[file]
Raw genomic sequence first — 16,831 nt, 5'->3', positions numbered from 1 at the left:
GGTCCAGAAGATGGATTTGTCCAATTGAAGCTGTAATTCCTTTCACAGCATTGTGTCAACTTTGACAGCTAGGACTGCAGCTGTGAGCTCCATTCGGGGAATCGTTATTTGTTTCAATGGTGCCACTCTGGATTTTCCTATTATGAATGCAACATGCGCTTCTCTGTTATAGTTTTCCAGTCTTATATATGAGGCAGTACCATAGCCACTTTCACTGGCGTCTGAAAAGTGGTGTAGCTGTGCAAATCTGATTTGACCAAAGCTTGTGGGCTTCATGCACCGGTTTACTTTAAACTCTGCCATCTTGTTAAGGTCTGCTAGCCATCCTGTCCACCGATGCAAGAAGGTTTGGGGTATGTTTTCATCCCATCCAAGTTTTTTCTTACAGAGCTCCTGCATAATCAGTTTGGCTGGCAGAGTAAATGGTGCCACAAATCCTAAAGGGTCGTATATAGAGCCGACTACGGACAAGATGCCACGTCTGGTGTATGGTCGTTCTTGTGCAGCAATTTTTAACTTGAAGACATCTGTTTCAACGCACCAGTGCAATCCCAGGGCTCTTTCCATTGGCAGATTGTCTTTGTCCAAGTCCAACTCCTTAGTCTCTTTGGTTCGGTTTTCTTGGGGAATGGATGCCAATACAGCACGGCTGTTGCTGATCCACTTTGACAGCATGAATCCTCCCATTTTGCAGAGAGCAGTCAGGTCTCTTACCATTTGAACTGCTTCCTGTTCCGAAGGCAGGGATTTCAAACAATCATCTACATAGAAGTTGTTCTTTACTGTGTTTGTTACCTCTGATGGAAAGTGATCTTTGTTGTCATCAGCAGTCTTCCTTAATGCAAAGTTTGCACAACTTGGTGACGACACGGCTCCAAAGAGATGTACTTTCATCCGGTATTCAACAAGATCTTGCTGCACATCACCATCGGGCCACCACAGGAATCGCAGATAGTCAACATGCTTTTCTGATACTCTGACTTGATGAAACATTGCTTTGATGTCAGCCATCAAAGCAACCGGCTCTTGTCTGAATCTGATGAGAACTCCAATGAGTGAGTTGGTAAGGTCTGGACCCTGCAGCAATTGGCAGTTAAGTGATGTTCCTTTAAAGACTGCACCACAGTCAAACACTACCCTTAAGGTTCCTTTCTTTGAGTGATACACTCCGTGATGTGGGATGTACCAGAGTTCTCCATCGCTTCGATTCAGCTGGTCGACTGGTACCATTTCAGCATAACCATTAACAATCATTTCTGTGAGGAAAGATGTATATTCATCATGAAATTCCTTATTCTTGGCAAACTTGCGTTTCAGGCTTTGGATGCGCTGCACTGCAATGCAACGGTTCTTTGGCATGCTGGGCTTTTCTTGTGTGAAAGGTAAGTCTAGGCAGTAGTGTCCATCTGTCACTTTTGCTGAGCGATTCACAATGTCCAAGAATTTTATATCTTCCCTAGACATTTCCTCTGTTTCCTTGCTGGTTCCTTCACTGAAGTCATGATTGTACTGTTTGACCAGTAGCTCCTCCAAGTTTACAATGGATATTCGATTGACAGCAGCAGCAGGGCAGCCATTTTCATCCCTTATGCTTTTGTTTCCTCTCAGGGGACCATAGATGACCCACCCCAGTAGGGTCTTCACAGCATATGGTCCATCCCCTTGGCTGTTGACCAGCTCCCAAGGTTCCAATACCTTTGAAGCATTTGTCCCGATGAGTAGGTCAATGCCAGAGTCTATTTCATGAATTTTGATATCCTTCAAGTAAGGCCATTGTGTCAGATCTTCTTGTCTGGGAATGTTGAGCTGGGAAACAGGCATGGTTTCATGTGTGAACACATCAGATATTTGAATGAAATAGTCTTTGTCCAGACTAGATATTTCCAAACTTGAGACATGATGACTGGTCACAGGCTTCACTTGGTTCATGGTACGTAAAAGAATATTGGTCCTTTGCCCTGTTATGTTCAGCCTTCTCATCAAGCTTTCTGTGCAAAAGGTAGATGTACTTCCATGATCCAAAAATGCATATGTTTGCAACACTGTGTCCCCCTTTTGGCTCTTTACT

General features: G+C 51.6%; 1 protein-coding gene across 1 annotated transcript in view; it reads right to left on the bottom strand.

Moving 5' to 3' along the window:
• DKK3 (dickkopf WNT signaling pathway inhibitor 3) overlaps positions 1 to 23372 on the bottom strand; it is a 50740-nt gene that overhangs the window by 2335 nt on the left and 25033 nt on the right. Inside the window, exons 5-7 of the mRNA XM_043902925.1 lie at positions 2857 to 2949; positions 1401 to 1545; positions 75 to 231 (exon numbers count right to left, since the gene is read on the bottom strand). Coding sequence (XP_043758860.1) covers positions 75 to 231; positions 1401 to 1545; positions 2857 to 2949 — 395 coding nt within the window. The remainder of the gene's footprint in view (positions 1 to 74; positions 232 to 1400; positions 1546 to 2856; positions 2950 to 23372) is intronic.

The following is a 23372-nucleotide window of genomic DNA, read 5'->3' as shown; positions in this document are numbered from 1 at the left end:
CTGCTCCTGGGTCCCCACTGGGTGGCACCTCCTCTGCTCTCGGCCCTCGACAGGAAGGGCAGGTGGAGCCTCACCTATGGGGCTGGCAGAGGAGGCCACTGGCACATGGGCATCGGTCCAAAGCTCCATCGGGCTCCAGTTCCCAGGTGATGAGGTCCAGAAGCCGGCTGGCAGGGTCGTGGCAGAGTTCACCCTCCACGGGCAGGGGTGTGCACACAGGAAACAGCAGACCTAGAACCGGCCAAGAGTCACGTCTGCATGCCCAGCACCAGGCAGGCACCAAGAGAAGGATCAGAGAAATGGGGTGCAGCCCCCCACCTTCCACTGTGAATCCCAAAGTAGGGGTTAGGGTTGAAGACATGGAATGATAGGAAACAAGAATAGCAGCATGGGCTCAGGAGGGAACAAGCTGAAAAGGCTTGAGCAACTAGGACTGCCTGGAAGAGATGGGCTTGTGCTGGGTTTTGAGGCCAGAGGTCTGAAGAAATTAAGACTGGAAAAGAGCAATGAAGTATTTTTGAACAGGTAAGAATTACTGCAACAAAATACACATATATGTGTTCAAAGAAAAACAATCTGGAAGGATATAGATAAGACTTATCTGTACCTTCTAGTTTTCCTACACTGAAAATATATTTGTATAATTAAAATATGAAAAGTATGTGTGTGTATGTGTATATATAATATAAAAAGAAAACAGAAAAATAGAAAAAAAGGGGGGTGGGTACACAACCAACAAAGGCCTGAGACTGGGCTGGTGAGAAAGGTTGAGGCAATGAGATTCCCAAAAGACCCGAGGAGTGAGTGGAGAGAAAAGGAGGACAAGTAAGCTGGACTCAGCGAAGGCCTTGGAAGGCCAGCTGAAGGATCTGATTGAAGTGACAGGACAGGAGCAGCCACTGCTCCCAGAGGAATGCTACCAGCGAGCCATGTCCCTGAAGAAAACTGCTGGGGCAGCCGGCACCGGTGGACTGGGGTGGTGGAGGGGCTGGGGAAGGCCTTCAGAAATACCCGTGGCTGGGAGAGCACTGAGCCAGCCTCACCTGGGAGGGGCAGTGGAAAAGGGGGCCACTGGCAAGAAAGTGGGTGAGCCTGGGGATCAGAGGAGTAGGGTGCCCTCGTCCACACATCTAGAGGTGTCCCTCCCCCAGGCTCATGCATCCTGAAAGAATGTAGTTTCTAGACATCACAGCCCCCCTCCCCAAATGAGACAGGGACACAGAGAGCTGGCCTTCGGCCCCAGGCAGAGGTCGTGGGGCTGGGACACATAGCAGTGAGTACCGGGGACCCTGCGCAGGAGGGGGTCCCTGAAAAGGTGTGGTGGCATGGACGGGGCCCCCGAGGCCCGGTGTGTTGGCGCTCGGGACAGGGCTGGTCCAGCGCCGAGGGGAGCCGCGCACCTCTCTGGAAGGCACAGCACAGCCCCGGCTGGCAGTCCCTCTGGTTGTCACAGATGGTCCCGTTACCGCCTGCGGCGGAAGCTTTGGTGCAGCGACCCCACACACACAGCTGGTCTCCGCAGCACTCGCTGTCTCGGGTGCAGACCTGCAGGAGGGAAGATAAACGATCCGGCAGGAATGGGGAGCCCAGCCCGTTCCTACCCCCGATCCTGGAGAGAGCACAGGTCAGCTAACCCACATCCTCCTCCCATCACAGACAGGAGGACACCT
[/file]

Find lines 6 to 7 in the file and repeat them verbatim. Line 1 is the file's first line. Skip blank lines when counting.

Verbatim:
The following is a 23372-nucleotide window of genomic DNA, read 5'->3' as shown; positions in this document are numbered from 1 at the left end:
CTGCTCCTGGGTCCCCACTGGGTGGCACCTCCTCTGCTCTCGGCCCTCGACAGGAAGGGCAGGTGGAGCCTCACCTATGGGGCTGGCAGAGGAGGCCACTGGCACATGGGCATCGGTCCAAAGCTCCATCGGGCTCCAGTTCCCAGGTGATGAGGTCCAGAAGCCGGCTGGCAGGGTCGTGGCAGAGTTCACCCTCCACGGGCAGGGGTGTGCACACAGGAAACAGCAGACCTAGAACCGGCCAAGAGTCACGTCTGCATGCCCAGCACCAGGCAGGCACCAAGAGAAGGATCAGAGAAATGGGGTGCAGCCCCCCACCTTCCACTGTGAATCCCAAAGTAGGGGTTAGGGTTGAAGACATGGAATGATAGGAAACAAGAATAGCAGCATGGGCTCAGGAGGGAACAAGCTGAAAAGGCTTGAGCAACTAGGACTGCCTGGAAGAGATGGGCTTGTGCTGGGTTTTGAGGCCAGAGGTCTGAAGAAATTAAGACTGGAAAAGAGCAATGAAGTATTTTTGAACAGGTAAGAATTACTGCAACAAAATACACATATATGTGTTCAAAGAAAAACAATCTGGAAGGATATAGATAAGACTTATCTGTACCTTCTAGTTTTCCTACACTGAAAATATATTTGTATAATTAAAATATGAAAAGTATGTGTGTGTATGTGTATATATAATATAAAAAGAAAACAGAAAAATAGAAAAAAAGGGGGGTGGGTACACAACCAACAAAGGCCTGAGACTGGGCTGGTGAGAAAGGTTGAGGCAATGAGATTCCCAAAAGACCCGAGGAGTGAGTGGAGAGAAAAGGAGGACAAGTAAGCTGGACTCAGCGAAGGCCTTGGAAGGCCAGCTGAAGGATCTGATTGAAGTGACAGGACAGGAGCAGCCACTGCTCCCAGAGGAATGCTACCAGCGAGCCATGTCCCTGAAGAAAACTGCTGGGGCAGCCGGCACCGGTGGACTGGGGTGGTGGAGGGGCTGGGGAAGGCCTTCAGAAATACCCGTGGCTGGGAGAGCACTGAGCCAGCCTCACCTGGGAGGGGCAGTGGAAAAGGGGGCCACTGGCAAGAAAGTGGGTGAGCCTGGGGATCAGAGGAGTAGGGTGCCCTCGTCCACACATCTAGAGGTGTCCCTCCCCCAGGCTCATGCATCCTGAAAGAATGTAGTTTCTAGACATCACAGCCCCCCTCCCCAAATGAGACAGGGACACAGAGAGCTGGCCTTCGGCCCCAGGCAGAGGTCGTGGGGCTGGGACACATAGCAGTGAGTACCGGGGACCCTGCGCAGGAGGGGGTCCCTGAAAAGGTGTGGTGGCATGGACGGGGCCCCCGAGGCCCGGTGTGTTGGCGCTCGGGACAGGGCTGGTCCAGCGCCGAGGGGAGCCGCGCACCTCTCTGGAAGGCACAGCACAGCCCCGGCTGGCAGTCCCTCTGGTTGTCACAGATGGTCCCGTTACCGCCTGCGGCGGAAGCTTTGGTGCAGCGACCCCACACACACAGCTGGTCTCCGCAGCACTCGCTGTCTCGGGTGCAGACCTGCAGGAGGGAAGATAAACGATCCGGCAGGAATGGGGAGCCCAGCCCGTTCCTACCCCCGATCCTGGAGAGAGCACAGGTCAGCTAACCCACATCCTCCTCCCATCACAGACAGGAGGACACCT